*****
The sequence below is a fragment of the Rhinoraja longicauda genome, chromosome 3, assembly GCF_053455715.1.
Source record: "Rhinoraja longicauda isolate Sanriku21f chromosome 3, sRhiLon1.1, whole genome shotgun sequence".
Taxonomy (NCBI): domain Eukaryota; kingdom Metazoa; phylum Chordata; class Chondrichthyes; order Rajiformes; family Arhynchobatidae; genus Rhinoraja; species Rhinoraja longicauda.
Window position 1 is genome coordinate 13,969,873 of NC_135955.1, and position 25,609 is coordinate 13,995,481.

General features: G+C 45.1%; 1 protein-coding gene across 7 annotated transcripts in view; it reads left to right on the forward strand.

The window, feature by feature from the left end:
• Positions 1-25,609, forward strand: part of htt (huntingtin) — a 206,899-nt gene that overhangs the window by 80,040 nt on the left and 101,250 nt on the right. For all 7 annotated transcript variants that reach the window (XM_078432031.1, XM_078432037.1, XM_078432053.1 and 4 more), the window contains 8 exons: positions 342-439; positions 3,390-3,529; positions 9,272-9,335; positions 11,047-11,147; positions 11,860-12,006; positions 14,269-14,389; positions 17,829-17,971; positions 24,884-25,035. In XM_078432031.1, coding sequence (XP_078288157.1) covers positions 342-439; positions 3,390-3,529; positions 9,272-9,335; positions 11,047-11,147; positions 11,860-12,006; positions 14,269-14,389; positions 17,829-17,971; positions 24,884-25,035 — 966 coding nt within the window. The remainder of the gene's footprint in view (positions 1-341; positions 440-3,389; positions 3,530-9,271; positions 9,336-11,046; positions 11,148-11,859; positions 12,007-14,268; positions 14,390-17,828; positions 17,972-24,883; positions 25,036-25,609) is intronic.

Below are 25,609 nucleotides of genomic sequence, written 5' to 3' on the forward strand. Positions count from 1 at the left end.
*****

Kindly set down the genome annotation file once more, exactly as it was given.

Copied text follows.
The sequence below is a fragment of the Rhinoraja longicauda genome, chromosome 3, assembly GCF_053455715.1.
Source record: "Rhinoraja longicauda isolate Sanriku21f chromosome 3, sRhiLon1.1, whole genome shotgun sequence".
Taxonomy (NCBI): domain Eukaryota; kingdom Metazoa; phylum Chordata; class Chondrichthyes; order Rajiformes; family Arhynchobatidae; genus Rhinoraja; species Rhinoraja longicauda.
Window position 1 is genome coordinate 13,969,873 of NC_135955.1, and position 25,609 is coordinate 13,995,481.

General features: G+C 45.1%; 1 protein-coding gene across 7 annotated transcripts in view; it reads left to right on the forward strand.

The window, feature by feature from the left end:
• Positions 1-25,609, forward strand: part of htt (huntingtin) — a 206,899-nt gene that overhangs the window by 80,040 nt on the left and 101,250 nt on the right. For all 7 annotated transcript variants that reach the window (XM_078432031.1, XM_078432037.1, XM_078432053.1 and 4 more), the window contains 8 exons: positions 342-439; positions 3,390-3,529; positions 9,272-9,335; positions 11,047-11,147; positions 11,860-12,006; positions 14,269-14,389; positions 17,829-17,971; positions 24,884-25,035. In XM_078432031.1, coding sequence (XP_078288157.1) covers positions 342-439; positions 3,390-3,529; positions 9,272-9,335; positions 11,047-11,147; positions 11,860-12,006; positions 14,269-14,389; positions 17,829-17,971; positions 24,884-25,035 — 966 coding nt within the window. The remainder of the gene's footprint in view (positions 1-341; positions 440-3,389; positions 3,530-9,271; positions 9,336-11,046; positions 11,148-11,859; positions 12,007-14,268; positions 14,390-17,828; positions 17,972-24,883; positions 25,036-25,609) is intronic.

Below are 25,609 nucleotides of genomic sequence, written 5' to 3' on the forward strand. Positions count from 1 at the left end.